Going with a cloud first strategy? The key takeaways

Tech execs going with a cloud first strategy share their lessons learned and a few growing pains.
Written by Larry Dignan, Contributor

Technology executives are increasingly tinkering with cloud-first strategies that aim to starve data center investment, create counsels for projects and ultimately allow large companies to move as fast as smaller rivals.


Those trends were surfaced last week on at a panel at the Amazon Web Services re:Invent conference. What follows is a series of takeaways from CIOs working toward a cloud-first strategy:

Bharat Shyam, CIO for State of Washington:

  • Disaster recovery is a good use case to begin a cloud strategy. Many enterprises and institutions simply can't afford disaster recovery infrastructure. The cloud changes that equation.
  • Tackle no brainer projects first. Shyam began using Amazon Web Services to handle "bursty" Web traffic. "Our traffic increases by a factor of 10 when it snows and the site grounds to a halt. We were serving up stale traffic data," said Shyam (top right).
  • The more you go cloud computing the more your IT department will focus on application. "There are a lot of people maintaining servers and they have to be comfortable letting go," he said.
  • Cloud billing may not line up with your accounting requirements. Shyam had a billing beef with AWS. "Amazon isn't set up to get micro about allocations. The problem is that's the way governments allocate funds," Shyam explained.

Troy Otillio, cloud strategist at Intuit:

  • Outages can be a catalyst for a cloud strategy. Eighteen months ago, Intuit suffered through outages---led by a data center power failure. Intuit began using AWS following those outages and now has a cloud first strategy.
  • Keep your competition in mind when going cloud. Intuit's largest competitive set is a series of startups aiming for individual products. "Our biggest challenge is that there are hundreds of startups swarming around our point solutions," said Otillio.
  • Don't discount agility benefits. Otillio noted that time to market, happier product development managers and speed of innovation are overlooked benefits of a cloud strategy.
  • Cloud approaches require automation. The more cloud you have the more IT processes have to change. "The new model is to go completely automated," said Otillio. "We invested in our automation platform. You can't do manual."

Darren Person, CTO of Elsevier:

  • A cloud first strategy requires projects to spurn the urge to build your own and hug physical hardware. "Projects need to have a real good reason why the cloud isn't the right fit," said Person (check this).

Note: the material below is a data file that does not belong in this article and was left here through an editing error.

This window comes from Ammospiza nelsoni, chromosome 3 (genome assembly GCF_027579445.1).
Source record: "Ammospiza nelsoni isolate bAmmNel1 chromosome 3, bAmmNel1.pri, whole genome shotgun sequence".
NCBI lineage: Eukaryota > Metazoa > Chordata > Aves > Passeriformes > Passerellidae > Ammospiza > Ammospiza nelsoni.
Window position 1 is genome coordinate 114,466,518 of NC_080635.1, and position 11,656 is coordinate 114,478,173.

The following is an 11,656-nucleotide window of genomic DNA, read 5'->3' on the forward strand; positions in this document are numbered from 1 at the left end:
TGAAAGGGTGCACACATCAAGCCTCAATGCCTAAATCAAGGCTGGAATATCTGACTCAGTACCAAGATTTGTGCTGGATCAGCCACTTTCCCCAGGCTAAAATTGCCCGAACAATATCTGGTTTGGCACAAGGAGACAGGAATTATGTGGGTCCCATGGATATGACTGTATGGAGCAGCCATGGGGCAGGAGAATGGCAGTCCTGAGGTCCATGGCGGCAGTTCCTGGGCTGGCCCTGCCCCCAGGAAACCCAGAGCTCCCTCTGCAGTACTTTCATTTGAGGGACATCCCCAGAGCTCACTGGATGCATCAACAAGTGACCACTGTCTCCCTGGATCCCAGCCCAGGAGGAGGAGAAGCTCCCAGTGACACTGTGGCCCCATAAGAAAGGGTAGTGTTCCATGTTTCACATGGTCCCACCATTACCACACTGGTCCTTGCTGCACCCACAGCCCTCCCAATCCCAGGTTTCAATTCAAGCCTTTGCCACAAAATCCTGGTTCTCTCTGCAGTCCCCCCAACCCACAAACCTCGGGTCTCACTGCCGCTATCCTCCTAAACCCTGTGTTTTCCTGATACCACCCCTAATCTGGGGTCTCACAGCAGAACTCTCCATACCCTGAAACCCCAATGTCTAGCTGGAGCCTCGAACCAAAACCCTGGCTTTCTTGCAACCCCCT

• Form a cloud council. Elsevier has a council that reviews cloud migrations, procurement processes, applications to be ported and security. "To have collective buy-in, you need everyone's input on moving forward," he said.
  • Cloud projects snowball and open up possibilities for new services that weren't pondered originally.
  • Disaster recovery is an obvious use case to get started with cloud computing.

Sean Perry, CIO, Robert Half International

  • Cost assessments are critical. Companies need to get visibility to on-premise costs to effectively make cloud choices. Track time of implementation, cascading labor costs to maintain and production requirements. "In doing assessments you don't have to be perfect, just close," said Perry (bottom right).
  • The biggest mistake companies can make is moving processes and applications you have now and just migrate it to the cloud. In other words, old processes just don't fit with a cloud approach. An attitude change has to happen, said Perry.
  • Starve the data center if cloud-first is a strategy. "We're actively not making our data center more attractive," said Perry. "It will run the way it is." Perry added that he's turning away vendors because he's in maintenance mode---not upgrade happy---when it comes to his data center.
  • People need change management too. Perry said that the people part of going cloud first is critical. Workers will have to be retooled and develop new skills. "Don't forget the people part of the equation. There's change management with the people too," said Perry.


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